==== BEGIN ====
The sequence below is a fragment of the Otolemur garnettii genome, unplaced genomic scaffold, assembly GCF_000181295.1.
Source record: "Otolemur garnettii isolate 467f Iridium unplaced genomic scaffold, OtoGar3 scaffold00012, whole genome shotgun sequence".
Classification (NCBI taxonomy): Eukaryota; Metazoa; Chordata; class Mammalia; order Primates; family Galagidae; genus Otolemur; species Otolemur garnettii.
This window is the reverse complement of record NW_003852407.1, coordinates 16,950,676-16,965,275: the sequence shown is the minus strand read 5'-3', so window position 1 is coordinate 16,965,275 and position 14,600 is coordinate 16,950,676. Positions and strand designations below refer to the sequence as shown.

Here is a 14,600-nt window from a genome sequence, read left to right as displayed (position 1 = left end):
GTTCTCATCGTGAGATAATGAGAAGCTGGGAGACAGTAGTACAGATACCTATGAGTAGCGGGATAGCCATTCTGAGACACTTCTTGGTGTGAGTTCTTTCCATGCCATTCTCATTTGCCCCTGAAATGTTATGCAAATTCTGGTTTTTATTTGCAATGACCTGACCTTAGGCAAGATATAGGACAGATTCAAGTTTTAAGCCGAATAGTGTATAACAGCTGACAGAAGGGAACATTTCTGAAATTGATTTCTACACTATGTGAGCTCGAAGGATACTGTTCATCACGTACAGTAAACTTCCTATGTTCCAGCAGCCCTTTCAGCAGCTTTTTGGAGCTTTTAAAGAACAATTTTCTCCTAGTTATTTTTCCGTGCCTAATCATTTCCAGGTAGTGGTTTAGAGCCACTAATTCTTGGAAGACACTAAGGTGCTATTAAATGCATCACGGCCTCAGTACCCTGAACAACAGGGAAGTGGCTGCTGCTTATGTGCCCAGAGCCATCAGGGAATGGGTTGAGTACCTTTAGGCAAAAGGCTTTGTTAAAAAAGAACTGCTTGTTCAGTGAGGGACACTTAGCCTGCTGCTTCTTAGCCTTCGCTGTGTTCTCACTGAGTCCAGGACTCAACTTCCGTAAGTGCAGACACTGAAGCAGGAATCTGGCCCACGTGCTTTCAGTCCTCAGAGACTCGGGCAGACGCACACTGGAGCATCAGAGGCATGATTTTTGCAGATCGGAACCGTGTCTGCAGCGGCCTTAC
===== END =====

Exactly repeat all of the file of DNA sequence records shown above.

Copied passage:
The sequence below is a fragment of the Otolemur garnettii genome, unplaced genomic scaffold, assembly GCF_000181295.1.
Source record: "Otolemur garnettii isolate 467f Iridium unplaced genomic scaffold, OtoGar3 scaffold00012, whole genome shotgun sequence".
Classification (NCBI taxonomy): Eukaryota; Metazoa; Chordata; class Mammalia; order Primates; family Galagidae; genus Otolemur; species Otolemur garnettii.
This window is the reverse complement of record NW_003852407.1, coordinates 16,950,676-16,965,275: the sequence shown is the minus strand read 5'-3', so window position 1 is coordinate 16,965,275 and position 14,600 is coordinate 16,950,676. Positions and strand designations below refer to the sequence as shown.

Here is a 14,600-nt window from a genome sequence, read left to right as displayed (position 1 = left end):
GTTCTCATCGTGAGATAATGAGAAGCTGGGAGACAGTAGTACAGATACCTATGAGTAGCGGGATAGCCATTCTGAGACACTTCTTGGTGTGAGTTCTTTCCATGCCATTCTCATTTGCCCCTGAAATGTTATGCAAATTCTGGTTTTTATTTGCAATGACCTGACCTTAGGCAAGATATAGGACAGATTCAAGTTTTAAGCCGAATAGTGTATAACAGCTGACAGAAGGGAACATTTCTGAAATTGATTTCTACACTATGTGAGCTCGAAGGATACTGTTCATCACGTACAGTAAACTTCCTATGTTCCAGCAGCCCTTTCAGCAGCTTTTTGGAGCTTTTAAAGAACAATTTTCTCCTAGTTATTTTTCCGTGCCTAATCATTTCCAGGTAGTGGTTTAGAGCCACTAATTCTTGGAAGACACTAAGGTGCTATTAAATGCATCACGGCCTCAGTACCCTGAACAACAGGGAAGTGGCTGCTGCTTATGTGCCCAGAGCCATCAGGGAATGGGTTGAGTACCTTTAGGCAAAAGGCTTTGTTAAAAAAGAACTGCTTGTTCAGTGAGGGACACTTAGCCTGCTGCTTCTTAGCCTTCGCTGTGTTCTCACTGAGTCCAGGACTCAACTTCCGTAAGTGCAGACACTGAAGCAGGAATCTGGCCCACGTGCTTTCAGTCCTCAGAGACTCGGGCAGACGCACACTGGAGCATCAGAGGCATGATTTTTGCAGATCGGAACCGTGTCTGCAGCGGCCTTAC